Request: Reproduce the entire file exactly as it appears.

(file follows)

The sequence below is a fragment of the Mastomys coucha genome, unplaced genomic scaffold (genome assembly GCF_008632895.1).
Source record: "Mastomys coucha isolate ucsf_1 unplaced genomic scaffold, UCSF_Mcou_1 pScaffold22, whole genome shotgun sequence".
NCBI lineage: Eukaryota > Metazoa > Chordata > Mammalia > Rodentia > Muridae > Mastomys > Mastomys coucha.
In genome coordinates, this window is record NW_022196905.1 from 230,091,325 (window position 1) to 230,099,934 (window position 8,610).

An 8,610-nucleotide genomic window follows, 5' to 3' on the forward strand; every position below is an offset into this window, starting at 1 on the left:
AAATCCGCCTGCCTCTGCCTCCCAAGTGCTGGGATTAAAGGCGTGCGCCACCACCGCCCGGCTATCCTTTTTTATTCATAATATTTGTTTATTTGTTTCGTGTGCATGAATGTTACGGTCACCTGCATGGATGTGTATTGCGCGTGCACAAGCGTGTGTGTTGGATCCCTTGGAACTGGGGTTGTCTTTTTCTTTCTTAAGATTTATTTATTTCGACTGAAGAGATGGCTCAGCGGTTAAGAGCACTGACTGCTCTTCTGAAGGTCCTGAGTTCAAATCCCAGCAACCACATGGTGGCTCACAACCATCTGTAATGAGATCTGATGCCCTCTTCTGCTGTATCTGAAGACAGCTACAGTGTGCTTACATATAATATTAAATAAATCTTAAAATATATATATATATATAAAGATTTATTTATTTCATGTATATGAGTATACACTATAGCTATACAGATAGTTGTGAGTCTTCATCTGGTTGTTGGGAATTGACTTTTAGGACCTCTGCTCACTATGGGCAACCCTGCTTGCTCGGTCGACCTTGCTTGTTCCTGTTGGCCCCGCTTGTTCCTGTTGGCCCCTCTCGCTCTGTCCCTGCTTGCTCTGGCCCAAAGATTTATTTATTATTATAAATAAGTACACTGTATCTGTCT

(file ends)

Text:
The sequence below is a fragment of the Mastomys coucha genome, unplaced genomic scaffold (genome assembly GCF_008632895.1).
Source record: "Mastomys coucha isolate ucsf_1 unplaced genomic scaffold, UCSF_Mcou_1 pScaffold22, whole genome shotgun sequence".
NCBI lineage: Eukaryota > Metazoa > Chordata > Mammalia > Rodentia > Muridae > Mastomys > Mastomys coucha.
In genome coordinates, this window is record NW_022196905.1 from 230,091,325 (window position 1) to 230,099,934 (window position 8,610).

An 8,610-nucleotide genomic window follows, 5' to 3' on the forward strand; every position below is an offset into this window, starting at 1 on the left:
AAATCCGCCTGCCTCTGCCTCCCAAGTGCTGGGATTAAAGGCGTGCGCCACCACCGCCCGGCTATCCTTTTTTATTCATAATATTTGTTTATTTGTTTCGTGTGCATGAATGTTACGGTCACCTGCATGGATGTGTATTGCGCGTGCACAAGCGTGTGTGTTGGATCCCTTGGAACTGGGGTTGTCTTTTTCTTTCTTAAGATTTATTTATTTCGACTGAAGAGATGGCTCAGCGGTTAAGAGCACTGACTGCTCTTCTGAAGGTCCTGAGTTCAAATCCCAGCAACCACATGGTGGCTCACAACCATCTGTAATGAGATCTGATGCCCTCTTCTGCTGTATCTGAAGACAGCTACAGTGTGCTTACATATAATATTAAATAAATCTTAAAATATATATATATATATAAAGATTTATTTATTTCATGTATATGAGTATACACTATAGCTATACAGATAGTTGTGAGTCTTCATCTGGTTGTTGGGAATTGACTTTTAGGACCTCTGCTCACTATGGGCAACCCTGCTTGCTCGGTCGACCTTGCTTGTTCCTGTTGGCCCCGCTTGTTCCTGTTGGCCCCTCTCGCTCTGTCCCTGCTTGCTCTGGCCCAAAGATTTATTTATTATTATAAATAAGTACACTGTATCTGTCT